HINOJOSAWhich brings up the issue of confidentiality and let's talk about that before we go there. Someone emailed us, Eddie, asking was there outreach to the US Chamber of Commerce and in fact there was. We asked them to come onto our show, but they declined this invitation, citing scheduling conflicts. Janet, talk to us a little bit about the US Chamber of conflict that criticized these rules.
ADAMYYeah, the Chamber of Commerce in general, the Chamber is, does not support proposals that create more rules and regulations for businesses. So they're primary concern is that this is one more thing that an employer will have to submit. Now, as Chairman Yang points out, the forms that employers would submit, they're already giving these forms to the federal government. They just have to fill out a little bit more information on the race, gender and ethnicity and pay part of it. So, my understanding is that it's not -- I've spoken to some employment law experts about this.
ADAMYIt's not the actual submitting of the additional information that they're concerned about. Employers are primarily concerned about if the EEOC sees a pattern and they question the employer, how much of a burden is that process going to be? That because the data is so general, it is, you know, it's within these wide bands. It does not break it down, you know, job for job. That they -- that the EEOC could see a general pattern and cause the employer to answer a lot of questions about it.
ADAMYAnd I think that's really what employers are more concerned about and not the initial submitting of the information.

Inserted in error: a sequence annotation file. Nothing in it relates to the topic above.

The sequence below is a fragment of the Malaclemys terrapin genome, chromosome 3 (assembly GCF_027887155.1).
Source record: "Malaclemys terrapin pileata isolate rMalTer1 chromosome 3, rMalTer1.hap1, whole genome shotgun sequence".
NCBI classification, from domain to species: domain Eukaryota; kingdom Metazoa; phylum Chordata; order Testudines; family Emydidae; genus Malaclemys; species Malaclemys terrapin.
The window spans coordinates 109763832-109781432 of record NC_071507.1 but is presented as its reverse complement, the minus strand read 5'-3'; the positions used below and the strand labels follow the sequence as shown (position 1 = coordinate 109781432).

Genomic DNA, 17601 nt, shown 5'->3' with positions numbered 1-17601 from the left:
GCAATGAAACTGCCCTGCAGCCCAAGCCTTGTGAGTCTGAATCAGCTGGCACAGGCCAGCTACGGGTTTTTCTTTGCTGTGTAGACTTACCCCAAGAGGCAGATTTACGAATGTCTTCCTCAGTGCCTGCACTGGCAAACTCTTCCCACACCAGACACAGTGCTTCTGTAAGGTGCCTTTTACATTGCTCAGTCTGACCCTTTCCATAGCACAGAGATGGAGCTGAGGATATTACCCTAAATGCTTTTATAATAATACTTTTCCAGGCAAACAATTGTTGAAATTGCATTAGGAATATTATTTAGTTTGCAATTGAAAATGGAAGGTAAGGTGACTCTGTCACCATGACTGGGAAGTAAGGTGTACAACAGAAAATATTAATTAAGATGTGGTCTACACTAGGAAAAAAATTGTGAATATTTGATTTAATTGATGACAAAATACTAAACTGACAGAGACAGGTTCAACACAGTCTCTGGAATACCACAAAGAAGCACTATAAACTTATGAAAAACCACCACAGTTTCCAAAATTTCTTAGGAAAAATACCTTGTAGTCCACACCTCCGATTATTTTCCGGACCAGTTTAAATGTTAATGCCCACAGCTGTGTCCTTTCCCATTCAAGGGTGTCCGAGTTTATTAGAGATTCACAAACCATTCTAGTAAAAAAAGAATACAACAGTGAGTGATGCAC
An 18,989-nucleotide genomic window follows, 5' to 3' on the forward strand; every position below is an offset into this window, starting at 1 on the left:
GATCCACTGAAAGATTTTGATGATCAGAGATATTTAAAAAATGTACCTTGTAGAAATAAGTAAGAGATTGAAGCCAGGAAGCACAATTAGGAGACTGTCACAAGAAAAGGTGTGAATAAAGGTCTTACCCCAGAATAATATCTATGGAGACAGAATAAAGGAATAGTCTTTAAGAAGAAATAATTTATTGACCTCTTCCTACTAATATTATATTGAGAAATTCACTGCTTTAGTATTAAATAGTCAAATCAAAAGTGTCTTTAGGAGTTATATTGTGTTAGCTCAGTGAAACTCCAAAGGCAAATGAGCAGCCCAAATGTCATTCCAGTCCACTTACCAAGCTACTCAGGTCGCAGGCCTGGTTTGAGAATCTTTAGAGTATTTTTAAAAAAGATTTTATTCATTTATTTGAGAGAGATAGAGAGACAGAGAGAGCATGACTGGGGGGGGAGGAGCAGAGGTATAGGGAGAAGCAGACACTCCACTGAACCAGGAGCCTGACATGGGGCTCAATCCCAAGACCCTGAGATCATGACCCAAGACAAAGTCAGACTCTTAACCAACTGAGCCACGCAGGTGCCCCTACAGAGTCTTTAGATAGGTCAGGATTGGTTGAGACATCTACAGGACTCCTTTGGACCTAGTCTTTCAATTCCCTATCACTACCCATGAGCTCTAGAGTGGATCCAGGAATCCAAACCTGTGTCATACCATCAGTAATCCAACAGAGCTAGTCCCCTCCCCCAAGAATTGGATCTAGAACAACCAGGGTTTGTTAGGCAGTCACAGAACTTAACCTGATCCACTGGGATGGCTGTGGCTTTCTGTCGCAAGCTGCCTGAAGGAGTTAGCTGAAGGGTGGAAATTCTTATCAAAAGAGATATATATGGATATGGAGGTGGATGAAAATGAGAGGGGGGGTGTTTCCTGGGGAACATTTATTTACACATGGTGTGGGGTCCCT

HINOJOSAAll right, so I want to read a couple of tweets and then we're gonna go to a call from Norman, Oklahoma. A tweet from Robert, do some women choose better benefits rather than pay when negotiating? That's interesting. A tweet from Stefan. Isn't negotiating a huge factor contributing to pay disparity between men and women, historically? Men have had more leverage and we did discuss that. And I want to now hear from Trevor in Norman, Oklahoma. Trevor.
HINOJOSASo you say that you grew up in a family where the women were taught more of becoming homemakers and less about becoming ambitious. So, what's your question?
TREVORRight. Yeah, that's right. I grew up in a family and the women were more pressed to become homemakers. And they weren't really talked about professional aspirations as much. So, I was -- knowing that that kind of thinking is going away, but women are still growing up in families like that, I was wondering if a learned lack of professional confidence is more of an issue than actual sexism in the workforce. And also, what steps can be taken to un-teach women who learned this growing up to become more ambitious later in life.